A favoured child of fortune, Morris at Oxford had played cricket and rowed for his college (Merton) (17). On taking his M.A. he entered the architect’s office of G.E. Street for a time; but he did not need to draw plans for a living, and at twenty-four he had published for him the lovely, chiming ‘Defence of Guenevere’ and other poems which already had all the characteristics of his later work – as in ‘Jason,’ ‘Sigurd,’ and ‘The Earthly Paradise,’ an output in verse alone far exceeding that of any contemporary poet. The prose tales, some of which have been translated into several European languages, were, in the author’s allowance, trifles thrown off day by day as a change from the work of Morris & Co. at the Merton Abbey home of the crafts.

There his people carried on the weaving of carpets and tapestry, the designing and making of stained glass windows, the making of house furniture in native oak and walnut, as against mahogany or veneer with tortured ogee mouldings; wallpapers in natural patterns and colours, such as the much-copied acanthus leaf, the manufacture of fabrics which were what they pretended to be. His dyes were extracted from natural substances such as twigs and leaves, producing colours that were pleasing even as they slowly faded, unlike the ghastly hues of dry saltery in decay. He had looms to weave a carpet 25 feet wide and weighing over a ton. The Kelmscott Press was housed in a roomy cottage near Morris’s home in Hammersmith. In our homes he aimed to make the wall beautiful, the floor beautiful,the house beautiful, and, last of all, the book beautiful. The changes he initiated have not only been largely followed, but in some directions overdone. It is easier to catch the manner than the spirit; to copy genius and simplicity, but to achieve simplicity only, as in modem so-called ‘functional’ building, all glass, iron, and straight lines.

H.M. Hyndman tells how Morris and he, in Oxford one day, had occasion to visit the Bodleian Library. As they were leaving, the librarian, recognising Morris, said they had just received a consignment of mediaeval books; would he kindly give his expert advice about the placing of them? Morris at first demurred, but at last consenting, he wrote out slips to accompany the various books, with such details as: Written at the monastry (sic) of so-and-so in approximately year such-and-such. This done with only occasional hesitation. The particulars were at once accepted, and Hyndman believed they were as near accuracy as human knowledge at this time of day could attain.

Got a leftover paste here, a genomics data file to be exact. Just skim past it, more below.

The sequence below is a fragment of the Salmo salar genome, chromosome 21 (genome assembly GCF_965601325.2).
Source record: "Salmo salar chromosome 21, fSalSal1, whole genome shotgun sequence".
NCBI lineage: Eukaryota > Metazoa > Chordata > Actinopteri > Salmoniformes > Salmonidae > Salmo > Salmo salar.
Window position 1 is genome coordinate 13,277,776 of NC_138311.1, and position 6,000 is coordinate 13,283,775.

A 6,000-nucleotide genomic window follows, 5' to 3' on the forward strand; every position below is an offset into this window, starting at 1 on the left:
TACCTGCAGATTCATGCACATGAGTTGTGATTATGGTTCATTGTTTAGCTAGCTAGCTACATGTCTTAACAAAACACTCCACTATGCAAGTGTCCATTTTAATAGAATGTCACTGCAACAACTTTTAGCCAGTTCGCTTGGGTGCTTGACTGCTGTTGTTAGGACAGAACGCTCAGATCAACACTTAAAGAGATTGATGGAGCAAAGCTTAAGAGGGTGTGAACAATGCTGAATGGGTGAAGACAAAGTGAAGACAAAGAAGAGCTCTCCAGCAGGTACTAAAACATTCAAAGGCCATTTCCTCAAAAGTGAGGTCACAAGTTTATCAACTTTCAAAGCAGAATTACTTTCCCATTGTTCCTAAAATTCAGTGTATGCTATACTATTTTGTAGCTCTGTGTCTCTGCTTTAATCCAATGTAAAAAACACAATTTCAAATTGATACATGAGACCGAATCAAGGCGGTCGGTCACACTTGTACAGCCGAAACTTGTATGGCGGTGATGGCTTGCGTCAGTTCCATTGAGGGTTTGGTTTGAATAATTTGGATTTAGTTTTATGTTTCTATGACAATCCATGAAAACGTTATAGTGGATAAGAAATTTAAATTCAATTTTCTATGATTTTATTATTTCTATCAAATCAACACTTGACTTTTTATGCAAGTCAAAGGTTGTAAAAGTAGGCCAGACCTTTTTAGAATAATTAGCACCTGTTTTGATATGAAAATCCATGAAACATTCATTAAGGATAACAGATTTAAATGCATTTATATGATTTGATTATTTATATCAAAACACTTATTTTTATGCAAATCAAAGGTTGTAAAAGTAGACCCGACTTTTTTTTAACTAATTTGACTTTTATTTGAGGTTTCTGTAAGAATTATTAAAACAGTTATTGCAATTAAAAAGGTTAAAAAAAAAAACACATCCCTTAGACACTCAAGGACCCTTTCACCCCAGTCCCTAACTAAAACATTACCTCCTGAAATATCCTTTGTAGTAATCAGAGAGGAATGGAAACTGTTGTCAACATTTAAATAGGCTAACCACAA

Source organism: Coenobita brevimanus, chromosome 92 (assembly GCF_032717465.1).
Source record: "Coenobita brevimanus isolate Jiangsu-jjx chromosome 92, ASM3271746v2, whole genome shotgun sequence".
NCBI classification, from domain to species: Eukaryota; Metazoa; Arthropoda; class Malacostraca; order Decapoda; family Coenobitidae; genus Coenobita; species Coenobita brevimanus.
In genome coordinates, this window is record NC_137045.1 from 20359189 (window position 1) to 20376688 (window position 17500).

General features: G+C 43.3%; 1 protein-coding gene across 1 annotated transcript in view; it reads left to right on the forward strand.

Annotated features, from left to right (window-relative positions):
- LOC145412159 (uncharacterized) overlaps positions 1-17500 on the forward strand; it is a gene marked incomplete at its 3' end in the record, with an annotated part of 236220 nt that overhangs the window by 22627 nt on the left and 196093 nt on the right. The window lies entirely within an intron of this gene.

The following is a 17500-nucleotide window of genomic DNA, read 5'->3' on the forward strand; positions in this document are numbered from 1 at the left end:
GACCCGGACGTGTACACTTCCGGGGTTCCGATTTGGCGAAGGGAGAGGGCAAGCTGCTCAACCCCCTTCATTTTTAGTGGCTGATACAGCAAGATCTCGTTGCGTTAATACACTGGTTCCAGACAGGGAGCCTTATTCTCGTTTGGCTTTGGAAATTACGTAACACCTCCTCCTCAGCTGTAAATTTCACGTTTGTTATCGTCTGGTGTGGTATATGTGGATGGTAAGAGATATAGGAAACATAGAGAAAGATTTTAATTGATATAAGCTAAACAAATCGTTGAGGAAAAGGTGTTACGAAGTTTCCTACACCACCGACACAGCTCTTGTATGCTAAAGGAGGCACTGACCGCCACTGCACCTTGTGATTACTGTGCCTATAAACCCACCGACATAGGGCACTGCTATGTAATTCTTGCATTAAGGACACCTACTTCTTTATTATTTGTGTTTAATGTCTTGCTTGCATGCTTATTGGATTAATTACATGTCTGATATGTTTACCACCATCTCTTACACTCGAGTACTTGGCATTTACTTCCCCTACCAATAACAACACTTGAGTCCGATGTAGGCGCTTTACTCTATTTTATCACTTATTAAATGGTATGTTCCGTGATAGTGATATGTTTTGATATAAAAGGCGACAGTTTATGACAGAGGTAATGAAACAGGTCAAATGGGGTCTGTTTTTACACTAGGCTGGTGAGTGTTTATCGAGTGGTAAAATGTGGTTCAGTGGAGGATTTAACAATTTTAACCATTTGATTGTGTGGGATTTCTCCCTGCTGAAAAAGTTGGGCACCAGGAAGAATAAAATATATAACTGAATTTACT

Morris had, indeed,an extraordinary knowledge of old books and of all things mediaeval. He would pay£1000 for an ancient painted book, even, on one occasion, for a couple of leaves that were missing from a book he had in view. He made purchases on the Continent, sending an agent to Munich to buy a psalter (at £1200) when the owner refused send it on approval.

This was only one aspect of his multifarious lore. A friend who met him often says he could ‘go on for hours’ about birds, and it would be vivid talk without posing or self-consciousness. He never ‘performed’ in talk, but was a good listener if you had anything more or less worthwhile to say. I can speak of this from experience. I did not share his belief in the possibility of sudden social change, and told him that I thought harm was done by the raising of expectations of social revolution. Society allows the lawof growth as with other organisms much less complex and full of contradictions and centres of resistance to change than the modern State, by which I mean the whole people. At our first meeting, I had pointed out that the tadpole changed suddenly into a frog, the tail wriggling, perhaps in protest, but the head and body were the directive organs, and they had no objection to the process. Presently there was no tail left to wriggle: it was all absorbed into the frog, which had no tail. But that was one small individual creature, whereas society was a congeries of warring classes, some of whom objected strenuously to any metamorphosis, while the great mass of the body was not alert.

Morris answered that analogy was a dangerous thing, that we must not run animal biology too hard, that human beings were conscious agents, and that it was our mission to convert the head and body, which consisted of all the workers with hand and brain. Let the tail of useless people wriggle and resist. They will be absorbed right enough. It is our job to see to that, and it is necessary for us, in the first place, to believe that it can and should be done.

That, in effect, is what he said, and he said it breezily, with a sharpness of feeling which is perhaps not reflected in my summary; for he added disarmingly, ‘I say that, not because I’m an older man than you, but because I think its right.’ He must have thought he had sounded dogmatic. I passed the matter off by saying I did not make love to gradualness. The change could not be too quick for me.

But Morris seemed to have been dissatisfied with his visit. In an article in the party organ, TheCommonweal,he complained that he found his audience ‘heavy to lift,’ and suggested chat we were ‘held down by local Radicalism.’ He was, anyhow, to come round to our view of policy later in the day.